Podcast: Do you cook a lot?

By Ana | Podcast Inglês Online

Mar 31
Inglês Online Do you cook a lot

Hi, everybody.

Hoje eu falo sobre comida e talvez você ouça alguns ingredientes cuja tradução para o português você não conhece exatamente (ou talvez não!) Veja o vocabulário no fim do post para ter ajuda.


Hi, everybody. You’re listening to the new episode of the Inglês Online podcast. Thank you for telling everyone you know about this podcast and, enjoy!

So, how are you doing today? It’s a sunny morning out here where I am, and I feel like talking about something that’s a bit unusual for me. Maybe not for most other people but a bit unusual for me, which is food, and cooking a little bit. See, I don’t usually cook much and the people I’ve met here in London are always a bit surprised when I tell them I don’t cook much.

And the reason I don’t cook much isn’t necessarily that I don’t like cooking; it’s just that I end up doing other things with my time and cooking doesn’t make it as a priority. That is absolutely helped by two things: the fact that fortunately I’m able to find pre-packaged food in supermarkets that is of good quality and tastes nice, and the fact that I usually eat very simple things.

For example, for the longest time I had a version of fish and chips for dinner. I say “a version” because the true fish and chips, the one you get at a pub, is a much bigger and heavier portion of food than the one I get at the supermarket. The one from the supermarket is a much smaller chunk of fish, coated in breadcrumbs, with potato wedges. Sort of like what we call “peixe à milanesa com batata frita”, but potato wedges are chunkier than French fries. Click on the link I’ve included here to see what potato wedges look like. So that was all I had for dinner for the longest time, with a bit of lime juice and salt, and I loved it.

Other times I cook a little bit: I make rice with sultanas and steamed broccoli with garlic, and this is one of my favourite things ever to eat. I think I could eat that most nights and be happy. By the way, sultanas are “white” raisins, although they’re not really white… They’re just a bit less dark then regular raisins I suppose. I also make salad regularly – green leaves, tomato and store-bought dressing, but that doesn’t really count as cooking, does it?

So lately I’ve gone back to eating avocado in the form of guacamole. Again, very simple food and simple to make. So a few weeks ago, for the first time in a long time, I smashed one half of a ripe avocado, added in a bit of chopped tomatoes and onion, a little salt, a squeeze of lime and… that was it. That’s what I remembered of the recipe and let me tell you, it was quite bland. Pretty blah.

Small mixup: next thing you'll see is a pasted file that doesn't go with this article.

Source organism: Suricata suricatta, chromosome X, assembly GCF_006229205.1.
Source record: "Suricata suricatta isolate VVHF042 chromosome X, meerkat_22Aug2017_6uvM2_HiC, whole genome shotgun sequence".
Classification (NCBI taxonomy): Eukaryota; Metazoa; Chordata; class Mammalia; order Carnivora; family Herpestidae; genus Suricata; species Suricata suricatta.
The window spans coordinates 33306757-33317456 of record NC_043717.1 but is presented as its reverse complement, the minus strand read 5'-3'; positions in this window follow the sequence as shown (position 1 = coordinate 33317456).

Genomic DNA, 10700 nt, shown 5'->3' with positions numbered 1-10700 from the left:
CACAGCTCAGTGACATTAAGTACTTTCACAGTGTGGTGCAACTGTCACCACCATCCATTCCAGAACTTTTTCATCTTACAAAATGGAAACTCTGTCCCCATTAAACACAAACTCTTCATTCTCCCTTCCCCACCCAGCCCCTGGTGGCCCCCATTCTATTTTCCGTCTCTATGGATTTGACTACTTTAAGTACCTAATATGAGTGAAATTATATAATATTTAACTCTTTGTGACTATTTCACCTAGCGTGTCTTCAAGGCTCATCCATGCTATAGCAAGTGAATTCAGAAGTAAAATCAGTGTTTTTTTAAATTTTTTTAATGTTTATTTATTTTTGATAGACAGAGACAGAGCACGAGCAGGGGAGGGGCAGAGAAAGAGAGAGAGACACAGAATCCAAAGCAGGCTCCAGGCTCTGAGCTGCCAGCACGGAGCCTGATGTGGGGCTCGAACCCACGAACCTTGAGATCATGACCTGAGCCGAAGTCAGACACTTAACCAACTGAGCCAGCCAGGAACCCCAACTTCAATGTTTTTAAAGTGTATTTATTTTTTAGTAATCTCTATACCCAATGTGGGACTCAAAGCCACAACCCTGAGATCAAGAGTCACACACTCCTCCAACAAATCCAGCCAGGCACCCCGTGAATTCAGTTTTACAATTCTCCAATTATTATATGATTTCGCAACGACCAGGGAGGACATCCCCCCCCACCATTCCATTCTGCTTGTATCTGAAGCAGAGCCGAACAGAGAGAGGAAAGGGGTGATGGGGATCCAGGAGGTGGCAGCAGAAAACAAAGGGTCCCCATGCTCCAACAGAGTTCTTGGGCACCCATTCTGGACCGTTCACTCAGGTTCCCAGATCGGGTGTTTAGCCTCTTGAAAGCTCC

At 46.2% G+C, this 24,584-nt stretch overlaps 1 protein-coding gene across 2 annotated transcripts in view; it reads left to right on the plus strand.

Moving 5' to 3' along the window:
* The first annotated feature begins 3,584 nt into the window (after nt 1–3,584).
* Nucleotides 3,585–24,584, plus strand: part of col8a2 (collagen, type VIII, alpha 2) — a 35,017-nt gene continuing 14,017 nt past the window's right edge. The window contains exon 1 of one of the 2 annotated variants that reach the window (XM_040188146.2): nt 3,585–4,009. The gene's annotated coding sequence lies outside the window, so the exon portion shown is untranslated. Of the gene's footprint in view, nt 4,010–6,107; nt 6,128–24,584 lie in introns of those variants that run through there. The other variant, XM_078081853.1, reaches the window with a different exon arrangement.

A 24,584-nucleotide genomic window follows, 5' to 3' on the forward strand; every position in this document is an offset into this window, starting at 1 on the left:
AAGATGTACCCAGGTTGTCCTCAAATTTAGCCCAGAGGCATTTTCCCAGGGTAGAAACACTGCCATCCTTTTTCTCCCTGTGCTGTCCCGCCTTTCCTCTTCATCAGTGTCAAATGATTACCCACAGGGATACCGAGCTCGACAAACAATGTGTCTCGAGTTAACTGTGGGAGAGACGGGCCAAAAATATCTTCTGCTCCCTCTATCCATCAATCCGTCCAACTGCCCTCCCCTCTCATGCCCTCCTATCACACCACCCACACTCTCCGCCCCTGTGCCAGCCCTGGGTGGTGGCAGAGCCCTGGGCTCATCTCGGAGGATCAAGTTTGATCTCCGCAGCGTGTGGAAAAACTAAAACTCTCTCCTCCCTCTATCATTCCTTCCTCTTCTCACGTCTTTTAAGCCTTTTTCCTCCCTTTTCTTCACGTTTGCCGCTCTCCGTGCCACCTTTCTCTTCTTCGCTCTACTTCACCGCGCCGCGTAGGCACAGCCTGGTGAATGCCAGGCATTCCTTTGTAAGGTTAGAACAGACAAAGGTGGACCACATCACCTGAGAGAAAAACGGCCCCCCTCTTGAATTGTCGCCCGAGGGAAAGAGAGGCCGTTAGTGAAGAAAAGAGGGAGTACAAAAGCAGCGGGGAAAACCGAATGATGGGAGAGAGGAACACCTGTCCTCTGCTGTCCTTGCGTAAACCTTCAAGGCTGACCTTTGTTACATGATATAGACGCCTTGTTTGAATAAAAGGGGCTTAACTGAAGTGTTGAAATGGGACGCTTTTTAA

Obviously, that was not how I remembered good guacamole to taste like. I searched online and found a recipe titled “The best guacamole ever”. Perfect – that’s exactly what I wanted. So obviously the ingredients I was already using were there – avocado, onion, tomato, lime juice and salt; but here’s my mistake: I was completely overlooking all the different kinds of pepper that go into a guacamole… and garlic.

So I got that sorted immediately – went to the shop and got some red chili, cayenne and black pepper. I didn’t have any of those ’cause I rarely ever put pepper on my food. So the next time I made the guacamole I added in all that pepper, and also added some minced garlic.

It turned out great – full of flavour and picante! I suggest you give it a try if you’ve never had guacamole before. It’s basically avocado, tomatoes, onion, lime juice, garlic and a bunch of peppers. Very yummy… and healthy to boot.

That’s it for today – tell me what you’ve been cooking in the kitchen.. Rice, beans, chicken, vegetables? I want to know. Tell us in the comments, and talk to you next time!


chunk = pedaço

chunkier = mais grossa (espessura)

breadcrumbs = migalhas de pão, usadas também para fazer ‘milanesa’

steamed = no vapor

bland = sem gosto, sem graça

blah = mais ou menos, sem graça, não muito bom (informal)

red chili = pimenta malagueta (no geral)

cayenne pepper = pó de pimentas vermelhas (tipo malagueta)

black pepper = pimenta do reino

minced = picadinho em pedaços bem pequenos

to boot = ainda por cima

Receita: Best guacamole ever

Rubio 08/04/2017

To increase the translation of “breadcrumbs” that here in Brazil is called “Farinha de rosca”

    Ana 20/04/2017

    Thank you :)

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